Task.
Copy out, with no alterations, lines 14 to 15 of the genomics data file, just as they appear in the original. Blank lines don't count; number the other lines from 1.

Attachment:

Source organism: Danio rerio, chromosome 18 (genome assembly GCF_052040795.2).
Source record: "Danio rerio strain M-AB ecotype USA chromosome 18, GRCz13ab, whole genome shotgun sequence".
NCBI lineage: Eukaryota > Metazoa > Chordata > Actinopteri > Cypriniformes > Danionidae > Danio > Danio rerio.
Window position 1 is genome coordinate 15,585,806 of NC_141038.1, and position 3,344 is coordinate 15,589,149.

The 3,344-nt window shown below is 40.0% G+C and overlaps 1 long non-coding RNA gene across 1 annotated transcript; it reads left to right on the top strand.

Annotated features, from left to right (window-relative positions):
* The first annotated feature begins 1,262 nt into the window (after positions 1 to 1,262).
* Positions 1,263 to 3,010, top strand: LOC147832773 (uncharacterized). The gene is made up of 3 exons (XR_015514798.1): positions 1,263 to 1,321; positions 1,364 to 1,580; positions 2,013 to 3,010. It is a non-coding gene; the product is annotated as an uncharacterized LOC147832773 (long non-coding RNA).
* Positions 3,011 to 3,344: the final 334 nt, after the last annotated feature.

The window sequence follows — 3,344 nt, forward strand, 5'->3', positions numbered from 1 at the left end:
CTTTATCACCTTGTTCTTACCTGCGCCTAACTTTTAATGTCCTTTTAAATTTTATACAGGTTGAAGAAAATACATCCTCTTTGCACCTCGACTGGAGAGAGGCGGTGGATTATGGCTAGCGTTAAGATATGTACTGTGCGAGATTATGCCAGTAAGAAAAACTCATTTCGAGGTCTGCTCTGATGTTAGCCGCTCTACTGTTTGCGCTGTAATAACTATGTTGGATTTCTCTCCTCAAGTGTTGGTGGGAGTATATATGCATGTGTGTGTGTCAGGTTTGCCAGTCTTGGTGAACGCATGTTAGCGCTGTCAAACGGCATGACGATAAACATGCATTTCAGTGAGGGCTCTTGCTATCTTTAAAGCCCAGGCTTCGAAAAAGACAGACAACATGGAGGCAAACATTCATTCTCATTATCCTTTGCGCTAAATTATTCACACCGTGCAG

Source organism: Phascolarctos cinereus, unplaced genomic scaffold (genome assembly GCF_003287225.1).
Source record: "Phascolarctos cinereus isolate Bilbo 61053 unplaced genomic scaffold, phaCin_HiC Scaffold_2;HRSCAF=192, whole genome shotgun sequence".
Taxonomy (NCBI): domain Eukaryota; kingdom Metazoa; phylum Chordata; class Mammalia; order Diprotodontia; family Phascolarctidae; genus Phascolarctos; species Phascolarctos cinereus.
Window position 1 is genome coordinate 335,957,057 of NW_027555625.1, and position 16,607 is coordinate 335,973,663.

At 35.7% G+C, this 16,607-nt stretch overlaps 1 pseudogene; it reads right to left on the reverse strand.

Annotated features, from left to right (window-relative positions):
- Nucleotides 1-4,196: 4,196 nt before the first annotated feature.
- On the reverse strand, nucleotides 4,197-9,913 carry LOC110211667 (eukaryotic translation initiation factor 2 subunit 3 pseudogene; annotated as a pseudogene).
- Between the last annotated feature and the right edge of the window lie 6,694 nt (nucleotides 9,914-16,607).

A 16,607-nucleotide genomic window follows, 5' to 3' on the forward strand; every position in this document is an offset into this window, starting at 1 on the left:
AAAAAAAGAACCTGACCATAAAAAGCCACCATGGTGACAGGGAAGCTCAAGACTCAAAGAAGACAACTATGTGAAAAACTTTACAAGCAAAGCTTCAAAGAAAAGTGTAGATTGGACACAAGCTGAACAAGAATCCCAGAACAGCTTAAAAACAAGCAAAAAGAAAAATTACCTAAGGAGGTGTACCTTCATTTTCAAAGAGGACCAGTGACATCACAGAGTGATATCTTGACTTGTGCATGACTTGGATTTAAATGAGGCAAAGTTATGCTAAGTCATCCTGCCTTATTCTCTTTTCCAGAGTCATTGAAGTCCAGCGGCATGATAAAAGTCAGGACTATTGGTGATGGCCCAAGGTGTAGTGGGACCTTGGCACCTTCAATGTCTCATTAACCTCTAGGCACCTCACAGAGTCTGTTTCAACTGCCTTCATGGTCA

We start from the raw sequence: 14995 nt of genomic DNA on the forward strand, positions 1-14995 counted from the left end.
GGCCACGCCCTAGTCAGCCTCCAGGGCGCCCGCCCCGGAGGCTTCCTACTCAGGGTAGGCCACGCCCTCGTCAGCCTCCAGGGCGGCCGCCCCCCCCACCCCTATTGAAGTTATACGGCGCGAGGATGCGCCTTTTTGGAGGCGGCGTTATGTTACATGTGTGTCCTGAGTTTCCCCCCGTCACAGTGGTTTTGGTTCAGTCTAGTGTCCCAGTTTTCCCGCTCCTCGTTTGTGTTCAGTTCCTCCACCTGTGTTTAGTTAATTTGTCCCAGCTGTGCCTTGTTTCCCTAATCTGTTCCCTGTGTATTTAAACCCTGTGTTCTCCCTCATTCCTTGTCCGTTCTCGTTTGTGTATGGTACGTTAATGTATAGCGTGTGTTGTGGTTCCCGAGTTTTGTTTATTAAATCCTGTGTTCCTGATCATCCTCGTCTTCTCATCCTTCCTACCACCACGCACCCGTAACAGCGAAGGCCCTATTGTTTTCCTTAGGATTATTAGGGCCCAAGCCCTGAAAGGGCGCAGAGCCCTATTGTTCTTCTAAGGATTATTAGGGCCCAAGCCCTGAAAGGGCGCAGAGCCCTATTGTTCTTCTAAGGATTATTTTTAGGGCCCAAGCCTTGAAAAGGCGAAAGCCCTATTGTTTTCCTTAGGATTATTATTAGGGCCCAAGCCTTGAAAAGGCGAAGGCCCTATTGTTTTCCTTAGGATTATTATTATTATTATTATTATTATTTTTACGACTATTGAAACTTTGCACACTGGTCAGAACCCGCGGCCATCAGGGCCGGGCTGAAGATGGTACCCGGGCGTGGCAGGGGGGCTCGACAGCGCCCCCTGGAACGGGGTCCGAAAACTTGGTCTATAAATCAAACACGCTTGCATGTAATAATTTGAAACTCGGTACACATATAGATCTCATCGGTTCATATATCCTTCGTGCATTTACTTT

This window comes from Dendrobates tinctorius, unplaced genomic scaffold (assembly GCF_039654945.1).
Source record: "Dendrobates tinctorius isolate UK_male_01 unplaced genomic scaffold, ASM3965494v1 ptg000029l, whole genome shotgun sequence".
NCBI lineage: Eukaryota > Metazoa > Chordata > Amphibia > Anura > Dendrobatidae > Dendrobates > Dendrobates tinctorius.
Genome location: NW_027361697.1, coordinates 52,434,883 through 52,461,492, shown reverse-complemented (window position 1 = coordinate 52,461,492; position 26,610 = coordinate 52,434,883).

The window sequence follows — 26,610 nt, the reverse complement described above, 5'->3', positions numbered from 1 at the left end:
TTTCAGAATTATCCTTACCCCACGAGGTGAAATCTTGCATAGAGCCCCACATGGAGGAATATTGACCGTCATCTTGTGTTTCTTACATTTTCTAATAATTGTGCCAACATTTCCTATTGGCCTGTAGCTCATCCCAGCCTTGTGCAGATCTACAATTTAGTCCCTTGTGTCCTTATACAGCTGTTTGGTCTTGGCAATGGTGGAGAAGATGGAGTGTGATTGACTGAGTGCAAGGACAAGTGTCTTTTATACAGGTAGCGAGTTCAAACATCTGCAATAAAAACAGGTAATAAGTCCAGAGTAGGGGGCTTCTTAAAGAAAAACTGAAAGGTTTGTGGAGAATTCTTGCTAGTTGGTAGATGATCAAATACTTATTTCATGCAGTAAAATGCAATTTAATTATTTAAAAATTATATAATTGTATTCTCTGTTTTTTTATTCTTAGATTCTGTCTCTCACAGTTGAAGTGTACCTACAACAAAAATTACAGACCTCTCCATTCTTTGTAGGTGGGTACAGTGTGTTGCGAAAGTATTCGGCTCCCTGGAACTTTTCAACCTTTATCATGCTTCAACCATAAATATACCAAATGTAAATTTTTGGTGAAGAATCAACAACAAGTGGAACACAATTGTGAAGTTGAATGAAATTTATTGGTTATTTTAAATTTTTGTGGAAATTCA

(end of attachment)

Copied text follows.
Taxonomy (NCBI): domain Eukaryota; kingdom Metazoa; phylum Chordata; class Mammalia; order Diprotodontia; family Phascolarctidae; genus Phascolarctos; species Phascolarctos cinereus.
Window position 1 is genome coordinate 335,957,057 of NW_027555625.1, and position 16,607 is coordinate 335,973,663.